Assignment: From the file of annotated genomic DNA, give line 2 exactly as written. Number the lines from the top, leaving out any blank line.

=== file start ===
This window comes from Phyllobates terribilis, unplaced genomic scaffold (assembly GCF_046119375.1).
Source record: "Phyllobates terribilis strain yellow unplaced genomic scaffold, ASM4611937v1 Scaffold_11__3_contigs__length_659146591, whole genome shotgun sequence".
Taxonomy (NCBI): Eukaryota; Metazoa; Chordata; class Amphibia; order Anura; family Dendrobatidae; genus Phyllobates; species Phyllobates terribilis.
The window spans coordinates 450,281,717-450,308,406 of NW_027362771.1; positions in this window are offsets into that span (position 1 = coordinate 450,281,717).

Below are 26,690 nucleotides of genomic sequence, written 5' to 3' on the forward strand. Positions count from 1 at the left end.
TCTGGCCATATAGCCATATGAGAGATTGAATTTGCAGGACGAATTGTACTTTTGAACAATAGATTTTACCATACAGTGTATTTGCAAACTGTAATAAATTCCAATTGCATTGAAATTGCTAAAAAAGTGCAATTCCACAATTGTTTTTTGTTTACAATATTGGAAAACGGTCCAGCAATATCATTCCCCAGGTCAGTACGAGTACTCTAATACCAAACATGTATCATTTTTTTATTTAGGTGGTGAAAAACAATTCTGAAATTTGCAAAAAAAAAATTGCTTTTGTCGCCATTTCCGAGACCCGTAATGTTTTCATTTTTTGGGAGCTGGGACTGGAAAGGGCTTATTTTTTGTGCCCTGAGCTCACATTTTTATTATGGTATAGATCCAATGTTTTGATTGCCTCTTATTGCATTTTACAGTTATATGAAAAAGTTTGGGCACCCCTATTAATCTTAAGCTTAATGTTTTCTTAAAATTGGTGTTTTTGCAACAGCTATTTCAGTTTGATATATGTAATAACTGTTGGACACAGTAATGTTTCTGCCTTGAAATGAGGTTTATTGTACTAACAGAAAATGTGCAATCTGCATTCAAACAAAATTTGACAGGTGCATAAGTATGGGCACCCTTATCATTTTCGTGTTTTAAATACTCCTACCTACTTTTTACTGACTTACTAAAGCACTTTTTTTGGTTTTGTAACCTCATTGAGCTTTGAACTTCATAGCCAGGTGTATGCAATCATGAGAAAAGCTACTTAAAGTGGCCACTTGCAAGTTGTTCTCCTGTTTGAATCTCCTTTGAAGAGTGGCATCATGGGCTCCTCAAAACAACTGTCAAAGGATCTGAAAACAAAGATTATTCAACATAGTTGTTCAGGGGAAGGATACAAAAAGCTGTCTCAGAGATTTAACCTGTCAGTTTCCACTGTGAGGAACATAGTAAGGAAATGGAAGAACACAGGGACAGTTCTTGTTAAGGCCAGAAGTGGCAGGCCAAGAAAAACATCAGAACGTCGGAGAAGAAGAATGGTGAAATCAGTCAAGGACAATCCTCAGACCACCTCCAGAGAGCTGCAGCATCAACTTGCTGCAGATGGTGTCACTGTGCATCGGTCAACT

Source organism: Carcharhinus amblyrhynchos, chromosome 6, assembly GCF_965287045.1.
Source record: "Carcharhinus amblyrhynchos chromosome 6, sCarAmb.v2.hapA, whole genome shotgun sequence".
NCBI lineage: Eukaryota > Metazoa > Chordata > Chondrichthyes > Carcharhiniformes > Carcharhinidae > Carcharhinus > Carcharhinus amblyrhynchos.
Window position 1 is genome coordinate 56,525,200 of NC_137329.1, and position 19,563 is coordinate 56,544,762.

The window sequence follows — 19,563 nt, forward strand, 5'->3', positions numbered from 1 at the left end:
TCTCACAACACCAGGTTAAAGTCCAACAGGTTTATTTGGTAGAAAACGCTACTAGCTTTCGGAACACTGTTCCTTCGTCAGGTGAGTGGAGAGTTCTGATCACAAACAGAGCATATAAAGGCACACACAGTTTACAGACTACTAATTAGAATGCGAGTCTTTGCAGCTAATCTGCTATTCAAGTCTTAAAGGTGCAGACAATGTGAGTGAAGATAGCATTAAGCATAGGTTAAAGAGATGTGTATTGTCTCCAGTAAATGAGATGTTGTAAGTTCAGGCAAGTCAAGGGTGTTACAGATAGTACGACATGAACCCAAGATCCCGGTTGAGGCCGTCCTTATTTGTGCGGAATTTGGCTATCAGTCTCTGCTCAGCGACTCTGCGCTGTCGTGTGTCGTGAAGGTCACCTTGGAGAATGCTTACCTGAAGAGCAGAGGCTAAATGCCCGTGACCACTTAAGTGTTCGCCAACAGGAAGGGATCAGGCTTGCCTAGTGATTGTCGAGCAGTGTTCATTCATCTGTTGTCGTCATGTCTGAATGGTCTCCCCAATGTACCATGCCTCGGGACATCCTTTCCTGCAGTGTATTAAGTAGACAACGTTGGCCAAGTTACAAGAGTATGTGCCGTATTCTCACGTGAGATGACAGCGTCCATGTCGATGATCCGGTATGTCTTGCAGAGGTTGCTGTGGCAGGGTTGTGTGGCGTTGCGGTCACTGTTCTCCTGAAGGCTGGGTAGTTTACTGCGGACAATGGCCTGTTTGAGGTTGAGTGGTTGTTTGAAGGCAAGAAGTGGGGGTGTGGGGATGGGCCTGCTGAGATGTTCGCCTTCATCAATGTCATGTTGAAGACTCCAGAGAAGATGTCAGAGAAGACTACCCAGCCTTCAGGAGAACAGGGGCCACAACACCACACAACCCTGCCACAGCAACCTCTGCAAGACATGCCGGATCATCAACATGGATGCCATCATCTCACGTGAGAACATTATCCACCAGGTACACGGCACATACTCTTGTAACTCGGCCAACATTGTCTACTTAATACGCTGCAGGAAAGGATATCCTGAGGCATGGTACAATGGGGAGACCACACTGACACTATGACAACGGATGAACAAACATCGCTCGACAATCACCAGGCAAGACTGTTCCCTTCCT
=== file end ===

Source record: "Phyllobates terribilis strain yellow unplaced genomic scaffold, ASM4611937v1 Scaffold_11__3_contigs__length_659146591, whole genome shotgun sequence".